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Thomas Bohdanetzky

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Thomas Bohdanetzky, general manager of arts centres and theatres in the UK and Canada, was a true European gentleman. He was courteous – with a twinkle of humour – and always elegantly dressed, despite being anything but svelte. He ruled the theatres he managed with total control, exercised quietly but firmly, and mitigated by great charm. He inspired affection and admiration in all who worked with him. He was knowledgeable, experienced, wise and had enormous generosity of spirit. Many will remember the opportunities he gave them and the support he offered to those who won his trust.

Born in Budapest in 1935, he was aware of his parents’ wartime activities hiding and planning escape for Jews. A lack of formal qualifications did not prevent him from knowing more about human nature and theatre management than almost anyone. In Budapest he worked as a theatre electrician.

His escape from communism – he was said to have walked through the minefields leading his formidable mother, but would never confirm this – was a spur of the moment decision. They took a refugee boat to Canada, and once he had learnt enough English, he became a dresser at Toronto’s Crest Theatre before becoming a formidable stage manager at theatres across Canada, lastly at the Stratford Festival where he met his first wife Polly, a theatre designer. Bill Freedman, the Canadian theatre producer, persuaded him to go to London in 1968 as company manager of Bill’s shows, including Hadrian VII, where Thomas encountered a stage manager, Penny, who became the wife with whom he happily spent the rest of his life. He enjoyed his family life with his son Tibor and stepdaughters Belinda and Victoria, and with his grandchildren.

After seven years in London, Thomas returned to Canada, as production manager of Toronto Arts, general manager successively of the Manitoba Theatre Centre, the Festival Lennoxville, the Pittsburgh Public Theater (in the USA), financial controller at the Canada Council, and at Toronto’s Centre Stage. Bill then lured Thomas back to London in 1986 to join him and myself at Maybox, then comprising the Albery, Wyndham’s, Piccadilly, Criterion and Whitehall Theatres and the Donmar Warehouse.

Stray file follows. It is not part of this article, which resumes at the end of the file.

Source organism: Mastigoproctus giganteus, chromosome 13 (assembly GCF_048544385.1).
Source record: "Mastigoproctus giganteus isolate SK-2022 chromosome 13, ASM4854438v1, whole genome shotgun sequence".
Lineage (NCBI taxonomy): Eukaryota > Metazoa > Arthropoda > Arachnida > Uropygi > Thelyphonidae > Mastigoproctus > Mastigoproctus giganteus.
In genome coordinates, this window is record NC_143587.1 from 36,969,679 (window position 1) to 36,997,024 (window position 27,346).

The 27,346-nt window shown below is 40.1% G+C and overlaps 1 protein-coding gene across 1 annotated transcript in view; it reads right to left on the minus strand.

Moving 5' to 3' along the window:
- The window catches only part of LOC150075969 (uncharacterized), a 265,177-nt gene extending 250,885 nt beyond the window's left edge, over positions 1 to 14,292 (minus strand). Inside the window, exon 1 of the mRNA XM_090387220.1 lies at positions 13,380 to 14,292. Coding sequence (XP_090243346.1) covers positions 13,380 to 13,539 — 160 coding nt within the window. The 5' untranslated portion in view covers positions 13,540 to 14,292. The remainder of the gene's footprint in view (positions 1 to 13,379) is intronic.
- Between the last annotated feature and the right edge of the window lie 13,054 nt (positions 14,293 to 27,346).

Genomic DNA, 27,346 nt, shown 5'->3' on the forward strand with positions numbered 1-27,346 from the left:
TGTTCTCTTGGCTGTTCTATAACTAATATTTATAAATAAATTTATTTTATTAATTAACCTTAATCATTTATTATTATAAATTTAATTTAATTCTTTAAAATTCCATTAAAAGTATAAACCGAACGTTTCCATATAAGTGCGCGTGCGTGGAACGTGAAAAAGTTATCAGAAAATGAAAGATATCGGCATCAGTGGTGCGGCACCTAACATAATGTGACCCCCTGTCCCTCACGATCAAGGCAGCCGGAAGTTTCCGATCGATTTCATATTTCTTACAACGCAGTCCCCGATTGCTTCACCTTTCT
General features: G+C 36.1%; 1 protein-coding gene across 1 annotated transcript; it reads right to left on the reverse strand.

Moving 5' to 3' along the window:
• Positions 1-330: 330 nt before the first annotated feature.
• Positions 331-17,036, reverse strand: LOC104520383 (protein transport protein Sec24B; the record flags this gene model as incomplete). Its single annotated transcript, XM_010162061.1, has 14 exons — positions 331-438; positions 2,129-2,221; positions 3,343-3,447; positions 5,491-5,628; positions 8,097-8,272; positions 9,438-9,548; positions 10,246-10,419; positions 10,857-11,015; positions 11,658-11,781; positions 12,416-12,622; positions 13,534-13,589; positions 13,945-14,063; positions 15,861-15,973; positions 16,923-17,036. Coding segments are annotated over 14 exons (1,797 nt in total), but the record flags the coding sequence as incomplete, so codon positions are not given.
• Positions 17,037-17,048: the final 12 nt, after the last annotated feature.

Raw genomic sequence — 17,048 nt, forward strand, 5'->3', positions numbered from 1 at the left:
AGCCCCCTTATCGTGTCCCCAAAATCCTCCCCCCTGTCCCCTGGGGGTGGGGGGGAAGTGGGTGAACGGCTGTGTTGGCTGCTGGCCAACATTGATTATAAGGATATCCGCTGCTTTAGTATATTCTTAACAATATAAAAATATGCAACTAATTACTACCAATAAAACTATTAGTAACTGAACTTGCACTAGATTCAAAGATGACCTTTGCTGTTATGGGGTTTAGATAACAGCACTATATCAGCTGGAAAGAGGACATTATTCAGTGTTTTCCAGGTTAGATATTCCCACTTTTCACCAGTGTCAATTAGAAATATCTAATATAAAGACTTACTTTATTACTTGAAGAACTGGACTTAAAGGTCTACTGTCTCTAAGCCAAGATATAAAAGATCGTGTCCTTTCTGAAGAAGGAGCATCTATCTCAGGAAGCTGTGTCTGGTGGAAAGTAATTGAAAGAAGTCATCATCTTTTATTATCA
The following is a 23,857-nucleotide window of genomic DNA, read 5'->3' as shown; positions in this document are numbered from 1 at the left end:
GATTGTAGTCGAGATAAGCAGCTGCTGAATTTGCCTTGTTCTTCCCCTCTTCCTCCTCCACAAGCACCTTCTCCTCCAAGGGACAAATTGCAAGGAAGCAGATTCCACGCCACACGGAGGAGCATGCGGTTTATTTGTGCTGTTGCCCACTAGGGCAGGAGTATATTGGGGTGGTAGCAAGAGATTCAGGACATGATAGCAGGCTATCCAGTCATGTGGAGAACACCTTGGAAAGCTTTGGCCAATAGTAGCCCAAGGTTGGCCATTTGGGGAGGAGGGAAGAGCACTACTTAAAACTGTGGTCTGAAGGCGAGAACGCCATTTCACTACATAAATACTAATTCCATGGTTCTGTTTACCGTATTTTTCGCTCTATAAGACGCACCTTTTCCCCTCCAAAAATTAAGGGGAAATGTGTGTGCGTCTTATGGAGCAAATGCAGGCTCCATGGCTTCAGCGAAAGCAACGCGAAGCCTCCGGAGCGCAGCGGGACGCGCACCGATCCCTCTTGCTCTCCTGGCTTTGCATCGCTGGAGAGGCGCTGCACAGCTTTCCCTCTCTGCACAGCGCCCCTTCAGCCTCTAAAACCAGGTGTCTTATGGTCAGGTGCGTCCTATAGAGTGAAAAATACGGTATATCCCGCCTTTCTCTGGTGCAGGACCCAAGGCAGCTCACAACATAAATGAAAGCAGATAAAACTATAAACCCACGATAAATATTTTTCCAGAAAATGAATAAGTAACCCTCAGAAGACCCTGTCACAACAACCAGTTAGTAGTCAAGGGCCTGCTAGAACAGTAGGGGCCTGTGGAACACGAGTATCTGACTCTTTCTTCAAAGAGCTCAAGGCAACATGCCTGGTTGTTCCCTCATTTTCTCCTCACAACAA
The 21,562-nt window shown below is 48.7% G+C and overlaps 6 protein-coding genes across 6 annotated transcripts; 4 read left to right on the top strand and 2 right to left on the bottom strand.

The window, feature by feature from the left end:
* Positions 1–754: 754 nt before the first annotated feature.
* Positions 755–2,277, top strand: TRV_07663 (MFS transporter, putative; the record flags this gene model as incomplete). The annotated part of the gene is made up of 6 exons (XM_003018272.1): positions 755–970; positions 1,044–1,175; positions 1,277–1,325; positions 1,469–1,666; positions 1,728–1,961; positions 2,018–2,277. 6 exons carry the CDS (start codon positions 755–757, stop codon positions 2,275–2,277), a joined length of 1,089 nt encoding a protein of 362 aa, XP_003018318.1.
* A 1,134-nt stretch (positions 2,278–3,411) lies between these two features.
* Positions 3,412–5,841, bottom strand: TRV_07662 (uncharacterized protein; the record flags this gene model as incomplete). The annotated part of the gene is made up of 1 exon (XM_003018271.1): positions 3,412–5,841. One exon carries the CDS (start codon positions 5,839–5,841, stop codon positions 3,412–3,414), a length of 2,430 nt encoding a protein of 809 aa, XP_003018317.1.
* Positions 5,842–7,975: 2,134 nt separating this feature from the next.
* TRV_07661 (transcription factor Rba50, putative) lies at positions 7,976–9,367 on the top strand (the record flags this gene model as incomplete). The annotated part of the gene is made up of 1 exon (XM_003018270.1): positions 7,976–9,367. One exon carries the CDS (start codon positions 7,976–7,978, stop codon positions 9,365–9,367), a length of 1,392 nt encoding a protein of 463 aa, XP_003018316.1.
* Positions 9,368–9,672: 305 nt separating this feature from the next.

After Maybox was sold, Thomas organised the financial side of Robins Cinemas and then of Bill Kenwright Ltd before, in 1991, becoming general manager of the Victoria Palace, St Martin’s, Savoy and Vaudeville theatres and The Mousetrap. Although formally retired for the last five years, he remained particularly involved with The Mousetrap and the development plans for the Victoria Palace.

Thomas didn’t suffer fools gladly, and, as the director Eddie Gilbert said: “He was right – and not only about people – more often than is reasonable.”

He had seen so much, especially in those formative years in Budapest, that he knew how infrequently it was worth getting excited. But there was one memorable occasion when, in the early nineties, his accent thickening, he told an ambitious trade union official: “I’ve lived under the Nazis and I’ve lived under the communists and I will not accept from you unsupported allegations of discrimination – you may leave.” He became firm friends with her superior.

He was as adept at managing finances as he was good with people. He also embraced modern technology with enthusiasm, his pockets and bag full of the latest miniaturised computers and gadgets, which also filled his formidable home office, where he maintained impeccable and comprehensive files.

He took pleasure in his family, friends and colleagues, and in his own considerable skills and abilities, and also in his leisure and his indulgences, although he didn’t allow himself much of these. He died on February 16 after a short illness. He is sorely missed by family, friends and colleagues, and his passing leaves us and the London theatre community, the poorer.

Stephen Waley-Cohen

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